Net neutrality regulation has often been described as a “solution without a problem.” While supporters produce hypothetical concerns like little chocolate doughnuts, real-life examples of abuse have been virtually impossible to find. That probably explains the excitement in the pro-regulation camp over an incident last week involving the unlikely combination of AT&T and Pearl Jam.
It all started one week ago Sunday, during the annual Lollapalooza music festival in Chicago. Pearl Jam was singing the ancient hit “Another Brick in the Wall,” updating it to include some not-so-complimentary verses about George Bush. So far so good. But, as it turns out, some of the Bush references were bleeped out of the webcast of the event being shown on AT&T’s “Blue Room” website (attblueroom.com).
The incident has been seized on by pro-regulation advocates as their long-sought “smoking gun” on the need for neutrality rules. “Over the weekend, AT&T gave us a glimpse of their plans for the Web when they censored a Pearl Jam performance that didn’t meet their standard of “Internet freedom,” reported SavetheInternet.com. “See what the Internet would look like without Net Neutrality,” advertised Free Press.
Pearl Jam itself declared itself a political victim, issuing a statement stating that: “What happened to us this weekend was about something much bigger than the censorship of a rock band.”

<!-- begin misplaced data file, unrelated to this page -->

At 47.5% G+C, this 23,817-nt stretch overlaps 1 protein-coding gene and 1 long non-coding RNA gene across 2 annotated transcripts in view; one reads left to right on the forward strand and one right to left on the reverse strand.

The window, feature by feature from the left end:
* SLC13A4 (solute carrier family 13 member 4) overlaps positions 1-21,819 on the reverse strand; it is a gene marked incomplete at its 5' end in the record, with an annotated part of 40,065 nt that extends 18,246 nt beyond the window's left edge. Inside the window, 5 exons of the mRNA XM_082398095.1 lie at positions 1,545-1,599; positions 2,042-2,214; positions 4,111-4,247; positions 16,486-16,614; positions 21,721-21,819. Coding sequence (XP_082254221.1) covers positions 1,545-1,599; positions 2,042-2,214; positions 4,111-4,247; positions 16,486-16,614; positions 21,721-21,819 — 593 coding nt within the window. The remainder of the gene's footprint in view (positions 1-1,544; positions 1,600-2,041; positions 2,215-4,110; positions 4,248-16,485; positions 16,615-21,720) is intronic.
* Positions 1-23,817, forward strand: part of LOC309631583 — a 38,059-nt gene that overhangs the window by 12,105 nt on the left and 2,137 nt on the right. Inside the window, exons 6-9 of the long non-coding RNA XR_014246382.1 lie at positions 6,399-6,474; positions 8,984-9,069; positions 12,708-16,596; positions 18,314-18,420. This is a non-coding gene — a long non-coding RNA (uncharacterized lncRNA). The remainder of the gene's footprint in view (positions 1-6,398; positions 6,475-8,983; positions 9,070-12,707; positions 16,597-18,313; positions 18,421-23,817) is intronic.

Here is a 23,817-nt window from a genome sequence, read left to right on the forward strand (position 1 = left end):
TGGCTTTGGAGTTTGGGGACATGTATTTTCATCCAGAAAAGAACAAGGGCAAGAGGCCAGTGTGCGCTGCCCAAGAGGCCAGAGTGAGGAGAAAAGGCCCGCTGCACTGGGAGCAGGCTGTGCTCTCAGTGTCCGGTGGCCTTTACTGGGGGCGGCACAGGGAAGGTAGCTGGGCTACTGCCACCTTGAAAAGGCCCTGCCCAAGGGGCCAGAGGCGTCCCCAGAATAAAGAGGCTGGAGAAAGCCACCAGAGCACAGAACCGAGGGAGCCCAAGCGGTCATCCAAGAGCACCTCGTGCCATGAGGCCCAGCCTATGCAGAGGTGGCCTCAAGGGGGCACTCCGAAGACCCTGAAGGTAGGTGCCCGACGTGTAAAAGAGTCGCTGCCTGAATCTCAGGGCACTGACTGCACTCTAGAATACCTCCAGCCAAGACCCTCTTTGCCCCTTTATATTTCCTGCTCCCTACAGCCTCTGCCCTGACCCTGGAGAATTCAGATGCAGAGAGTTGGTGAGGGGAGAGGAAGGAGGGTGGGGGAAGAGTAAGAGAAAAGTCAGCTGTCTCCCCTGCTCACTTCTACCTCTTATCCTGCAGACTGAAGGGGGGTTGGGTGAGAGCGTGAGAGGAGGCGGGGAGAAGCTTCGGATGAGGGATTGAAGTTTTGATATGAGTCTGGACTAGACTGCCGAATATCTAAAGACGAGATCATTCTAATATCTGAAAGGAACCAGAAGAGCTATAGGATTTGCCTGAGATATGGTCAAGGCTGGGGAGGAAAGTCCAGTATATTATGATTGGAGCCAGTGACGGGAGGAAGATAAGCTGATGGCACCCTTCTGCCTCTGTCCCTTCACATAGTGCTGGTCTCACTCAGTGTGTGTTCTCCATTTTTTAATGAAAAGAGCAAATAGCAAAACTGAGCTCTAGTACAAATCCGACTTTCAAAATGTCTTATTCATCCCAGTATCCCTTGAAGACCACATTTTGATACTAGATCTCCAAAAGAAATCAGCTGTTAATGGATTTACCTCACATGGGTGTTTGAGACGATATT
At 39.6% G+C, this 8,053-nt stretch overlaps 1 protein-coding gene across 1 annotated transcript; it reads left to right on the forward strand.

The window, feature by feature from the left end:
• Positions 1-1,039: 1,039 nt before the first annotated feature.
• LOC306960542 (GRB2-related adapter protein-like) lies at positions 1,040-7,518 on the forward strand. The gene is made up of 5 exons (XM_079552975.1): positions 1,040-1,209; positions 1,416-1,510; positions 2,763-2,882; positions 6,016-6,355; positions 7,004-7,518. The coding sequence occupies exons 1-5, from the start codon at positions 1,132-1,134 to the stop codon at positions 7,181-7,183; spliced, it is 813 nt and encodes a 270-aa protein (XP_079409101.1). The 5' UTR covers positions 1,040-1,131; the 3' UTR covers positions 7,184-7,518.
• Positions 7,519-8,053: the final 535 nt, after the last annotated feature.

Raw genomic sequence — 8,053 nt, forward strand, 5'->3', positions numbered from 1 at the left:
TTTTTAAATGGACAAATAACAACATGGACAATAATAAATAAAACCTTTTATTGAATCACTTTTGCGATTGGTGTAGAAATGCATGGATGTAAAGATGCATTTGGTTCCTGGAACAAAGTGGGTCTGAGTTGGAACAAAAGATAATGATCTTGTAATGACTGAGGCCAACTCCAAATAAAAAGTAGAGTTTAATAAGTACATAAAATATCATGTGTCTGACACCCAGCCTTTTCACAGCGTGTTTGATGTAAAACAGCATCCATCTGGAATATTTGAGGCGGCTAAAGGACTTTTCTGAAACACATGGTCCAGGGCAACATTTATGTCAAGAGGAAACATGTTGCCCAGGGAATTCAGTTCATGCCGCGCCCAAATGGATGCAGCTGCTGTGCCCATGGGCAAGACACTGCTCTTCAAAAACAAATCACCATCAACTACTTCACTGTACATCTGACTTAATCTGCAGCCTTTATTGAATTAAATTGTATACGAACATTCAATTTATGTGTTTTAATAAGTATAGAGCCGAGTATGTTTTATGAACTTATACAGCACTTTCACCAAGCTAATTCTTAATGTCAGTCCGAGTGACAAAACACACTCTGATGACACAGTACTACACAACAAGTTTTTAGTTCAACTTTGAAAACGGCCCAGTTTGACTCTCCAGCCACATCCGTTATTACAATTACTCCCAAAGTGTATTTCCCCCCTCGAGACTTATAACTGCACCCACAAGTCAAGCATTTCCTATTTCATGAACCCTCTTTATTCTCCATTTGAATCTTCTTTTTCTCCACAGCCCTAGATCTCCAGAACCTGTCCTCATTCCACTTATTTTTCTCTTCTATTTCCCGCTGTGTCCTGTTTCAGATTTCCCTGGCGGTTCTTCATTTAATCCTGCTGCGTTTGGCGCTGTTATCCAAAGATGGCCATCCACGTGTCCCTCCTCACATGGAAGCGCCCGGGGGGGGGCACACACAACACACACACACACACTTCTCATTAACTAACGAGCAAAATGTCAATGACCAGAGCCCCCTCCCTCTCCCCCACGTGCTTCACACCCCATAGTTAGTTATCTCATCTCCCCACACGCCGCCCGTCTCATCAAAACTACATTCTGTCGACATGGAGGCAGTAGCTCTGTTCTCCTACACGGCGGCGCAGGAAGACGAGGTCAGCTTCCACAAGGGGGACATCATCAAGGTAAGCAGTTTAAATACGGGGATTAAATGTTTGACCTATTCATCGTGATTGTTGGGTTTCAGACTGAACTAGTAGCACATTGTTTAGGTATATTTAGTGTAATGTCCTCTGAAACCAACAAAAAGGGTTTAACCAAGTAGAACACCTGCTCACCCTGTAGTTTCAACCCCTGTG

Actually, the incident was about something much smaller than that.
As a first matter, it’s unclear why the words were bleeped. AT&T says it was the fault of an over-anxious contractor, hired to keep indecent content off the webcast. Since Blue Room a non-age-restricted website, that’s probably a reasonable thing to do. But what if the aim were in fact broader, and this was an intentional effort to “censor” political comment? Frankly, even then, it’s hard to get worked up. AT&T’s “Blue Room” hardly has a bottleneck over news and information. It hardly has a bottle at all. I’m willing to bet that the vast majority of Americans have never heard of Blue Room, much less visited it. If the goal was to keep Pearl Jam’s policy views from the American public, it would be hard to think of a more ineffectual way to go about it.
AT&T did have exclusive rights to webcast Lollapalooza. But that was due to a voluntary contract between the event’s organizers and AT&T. Although the details aren’t clear, no one has hinted at any arm-twisting. It’s also unclear what the deal said about AT&T’s ability to filter content, so it is possible that a contractual violation did occur. In any case, if Lollapalooza’s organizers are unhappy about AT&T’s webcasting, they are of course free to sell the rights to someone else next year. Or not to grant exclusive rights at all. (Concerts, after all, may want to be free).
At any rate, if this was an exercise in censorship, the whole thing was an utter failure. Pearl Jam ended up getting massive publicity for its views. It was the bleep that launched a thousand blogs. More than that actually: a Google search last weekend produced 442 news stories and 8.904 blog posts with the words “Pearl Jam” and “AT&T”.
If anything, the incident showed how futile attempts at censorship would be in today’s media marketplace, even by a company as large as AT&T. To answer Free Press, yes, we can see what the world would look like without neutrality regulation. It looks good.